Hamilton, Carl B., (2002), “Globalisation and Democracy”, CEPR Discussion Paper 3653.

Krueger, Anne O., (1974), “The Political Economy of the Rent-Seeking Society”, American Economic Review, 64 (3).

Ricardo, David, (1817), On the Principles of Political Economy and Taxation, London: John Murray.

Sachs, J. D. and A. H. Warner, (1995), “Economic Reform and the Process of Gradual Integration”, Brookings Papers on Economic Activity: 1-118.

Samuelson, Paul A., (1973), Economics, 9th ed. New-York: McGraw-Hill/Irwin.

Sobel, Russel and Peter Leeson, (2007), “The Spread of Global Economic Freedom” in Economic Freedom of the World: 2007 Annual Report, Fraser Institute, Vancouver B.C.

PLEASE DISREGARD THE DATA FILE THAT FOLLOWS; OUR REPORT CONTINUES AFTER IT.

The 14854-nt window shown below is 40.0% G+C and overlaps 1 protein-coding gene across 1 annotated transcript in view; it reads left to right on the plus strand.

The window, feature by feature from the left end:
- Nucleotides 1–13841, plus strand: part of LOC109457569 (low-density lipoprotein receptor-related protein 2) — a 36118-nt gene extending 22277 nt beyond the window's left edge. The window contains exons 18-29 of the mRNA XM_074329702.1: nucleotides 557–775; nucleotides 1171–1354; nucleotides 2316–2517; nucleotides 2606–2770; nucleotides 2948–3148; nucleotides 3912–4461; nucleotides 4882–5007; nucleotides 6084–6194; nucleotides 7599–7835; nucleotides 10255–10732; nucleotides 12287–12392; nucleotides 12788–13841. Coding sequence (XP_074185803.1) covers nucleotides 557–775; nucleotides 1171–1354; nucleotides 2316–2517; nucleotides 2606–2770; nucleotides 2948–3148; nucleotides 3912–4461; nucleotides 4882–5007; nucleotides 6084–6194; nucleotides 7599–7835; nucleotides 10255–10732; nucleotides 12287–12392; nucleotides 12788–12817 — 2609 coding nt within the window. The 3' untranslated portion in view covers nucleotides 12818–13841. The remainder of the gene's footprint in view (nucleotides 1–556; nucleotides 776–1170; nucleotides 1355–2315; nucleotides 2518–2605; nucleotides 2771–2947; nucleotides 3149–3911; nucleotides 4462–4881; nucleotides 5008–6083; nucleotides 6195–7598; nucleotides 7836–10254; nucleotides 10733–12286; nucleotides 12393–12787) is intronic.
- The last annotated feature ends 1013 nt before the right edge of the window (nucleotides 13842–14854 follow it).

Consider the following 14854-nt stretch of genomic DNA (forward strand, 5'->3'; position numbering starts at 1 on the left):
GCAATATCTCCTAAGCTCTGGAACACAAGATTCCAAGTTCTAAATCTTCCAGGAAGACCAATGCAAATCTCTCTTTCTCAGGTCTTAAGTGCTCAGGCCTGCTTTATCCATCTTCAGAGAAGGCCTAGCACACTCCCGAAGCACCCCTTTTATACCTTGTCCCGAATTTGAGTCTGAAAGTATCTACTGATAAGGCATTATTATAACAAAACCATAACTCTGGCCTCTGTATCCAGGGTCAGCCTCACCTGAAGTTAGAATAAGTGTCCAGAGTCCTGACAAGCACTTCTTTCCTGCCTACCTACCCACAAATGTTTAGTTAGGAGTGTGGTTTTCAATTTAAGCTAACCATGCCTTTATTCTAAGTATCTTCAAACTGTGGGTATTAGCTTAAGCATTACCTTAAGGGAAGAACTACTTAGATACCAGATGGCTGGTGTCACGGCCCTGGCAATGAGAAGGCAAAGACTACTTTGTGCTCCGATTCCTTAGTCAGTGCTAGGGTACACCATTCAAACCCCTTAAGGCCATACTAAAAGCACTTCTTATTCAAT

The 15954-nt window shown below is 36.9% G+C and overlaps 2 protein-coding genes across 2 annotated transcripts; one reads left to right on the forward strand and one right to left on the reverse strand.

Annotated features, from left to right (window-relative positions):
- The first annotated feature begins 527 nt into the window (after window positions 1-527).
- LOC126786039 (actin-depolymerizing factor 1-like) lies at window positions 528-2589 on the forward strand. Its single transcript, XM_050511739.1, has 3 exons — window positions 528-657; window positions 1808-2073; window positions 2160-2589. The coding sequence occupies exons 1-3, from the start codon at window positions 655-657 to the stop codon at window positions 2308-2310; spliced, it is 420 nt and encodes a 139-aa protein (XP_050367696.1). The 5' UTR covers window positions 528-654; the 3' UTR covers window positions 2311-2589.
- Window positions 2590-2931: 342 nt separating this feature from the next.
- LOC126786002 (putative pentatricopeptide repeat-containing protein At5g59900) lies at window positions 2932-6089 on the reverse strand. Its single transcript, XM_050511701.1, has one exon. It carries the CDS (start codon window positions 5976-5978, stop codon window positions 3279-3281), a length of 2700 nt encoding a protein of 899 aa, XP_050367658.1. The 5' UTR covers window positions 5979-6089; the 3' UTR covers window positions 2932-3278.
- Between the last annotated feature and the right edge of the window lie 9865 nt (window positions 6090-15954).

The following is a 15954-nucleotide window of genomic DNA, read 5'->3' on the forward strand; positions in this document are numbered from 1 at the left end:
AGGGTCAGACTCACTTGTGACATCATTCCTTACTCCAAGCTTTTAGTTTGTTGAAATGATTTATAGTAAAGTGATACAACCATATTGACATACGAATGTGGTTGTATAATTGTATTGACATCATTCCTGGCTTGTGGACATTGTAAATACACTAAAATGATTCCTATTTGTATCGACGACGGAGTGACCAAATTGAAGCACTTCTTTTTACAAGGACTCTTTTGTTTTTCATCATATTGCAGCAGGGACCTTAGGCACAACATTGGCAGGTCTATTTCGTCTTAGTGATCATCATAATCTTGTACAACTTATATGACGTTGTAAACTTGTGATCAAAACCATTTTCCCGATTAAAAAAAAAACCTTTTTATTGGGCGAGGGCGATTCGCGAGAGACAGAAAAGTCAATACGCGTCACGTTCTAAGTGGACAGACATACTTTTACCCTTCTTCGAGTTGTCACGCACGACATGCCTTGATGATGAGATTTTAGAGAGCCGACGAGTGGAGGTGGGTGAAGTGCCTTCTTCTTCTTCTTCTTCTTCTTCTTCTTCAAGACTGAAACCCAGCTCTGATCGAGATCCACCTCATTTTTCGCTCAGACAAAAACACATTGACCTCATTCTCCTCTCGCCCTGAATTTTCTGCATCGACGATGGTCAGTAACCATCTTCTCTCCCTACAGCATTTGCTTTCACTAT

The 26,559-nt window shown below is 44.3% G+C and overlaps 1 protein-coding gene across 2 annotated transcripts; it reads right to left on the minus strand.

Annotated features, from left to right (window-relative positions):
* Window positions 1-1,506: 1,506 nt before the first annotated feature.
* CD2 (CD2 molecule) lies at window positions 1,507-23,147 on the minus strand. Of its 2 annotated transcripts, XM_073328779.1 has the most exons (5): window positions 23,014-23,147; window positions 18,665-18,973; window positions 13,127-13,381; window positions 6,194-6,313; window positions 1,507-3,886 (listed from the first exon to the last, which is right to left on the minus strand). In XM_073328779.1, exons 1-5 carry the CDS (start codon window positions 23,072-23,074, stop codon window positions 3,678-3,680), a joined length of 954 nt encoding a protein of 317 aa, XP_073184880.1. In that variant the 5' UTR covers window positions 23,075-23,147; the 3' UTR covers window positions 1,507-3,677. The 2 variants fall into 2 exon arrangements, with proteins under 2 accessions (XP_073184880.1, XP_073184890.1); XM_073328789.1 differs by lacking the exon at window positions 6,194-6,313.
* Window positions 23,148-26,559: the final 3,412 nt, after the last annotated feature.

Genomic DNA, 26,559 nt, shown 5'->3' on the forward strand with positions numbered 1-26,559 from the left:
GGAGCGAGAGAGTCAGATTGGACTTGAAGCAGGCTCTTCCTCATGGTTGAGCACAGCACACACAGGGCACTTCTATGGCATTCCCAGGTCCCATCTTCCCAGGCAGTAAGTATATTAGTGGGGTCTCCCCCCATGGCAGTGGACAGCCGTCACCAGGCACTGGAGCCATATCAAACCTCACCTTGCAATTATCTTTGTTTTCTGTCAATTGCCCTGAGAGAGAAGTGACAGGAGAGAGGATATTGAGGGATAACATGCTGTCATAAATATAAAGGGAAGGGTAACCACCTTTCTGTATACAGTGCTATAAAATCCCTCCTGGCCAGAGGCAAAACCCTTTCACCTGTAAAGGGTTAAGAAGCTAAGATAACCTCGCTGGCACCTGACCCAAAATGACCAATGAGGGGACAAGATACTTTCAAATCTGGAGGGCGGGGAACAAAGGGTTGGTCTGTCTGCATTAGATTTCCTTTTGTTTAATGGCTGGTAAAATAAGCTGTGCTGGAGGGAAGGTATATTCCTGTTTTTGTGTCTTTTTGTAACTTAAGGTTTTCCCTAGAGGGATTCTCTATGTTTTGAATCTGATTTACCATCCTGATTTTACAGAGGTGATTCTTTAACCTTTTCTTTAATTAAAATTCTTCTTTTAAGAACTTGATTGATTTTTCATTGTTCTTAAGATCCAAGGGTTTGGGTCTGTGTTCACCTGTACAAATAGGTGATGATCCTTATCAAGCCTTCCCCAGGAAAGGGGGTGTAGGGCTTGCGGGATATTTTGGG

Sykes, Alan O'Neil, (2003), "International Trade and Human Rights: An Economic Perspective". University of Chicago Law School, Olin Working Paper No. 188.

WTO, (2002), “The Relationship between Trade and Finance - A Review of Selected Literature related to Financial Crises in the 1990s”, Note by the Secretariat, WT/WGTDF/W/4.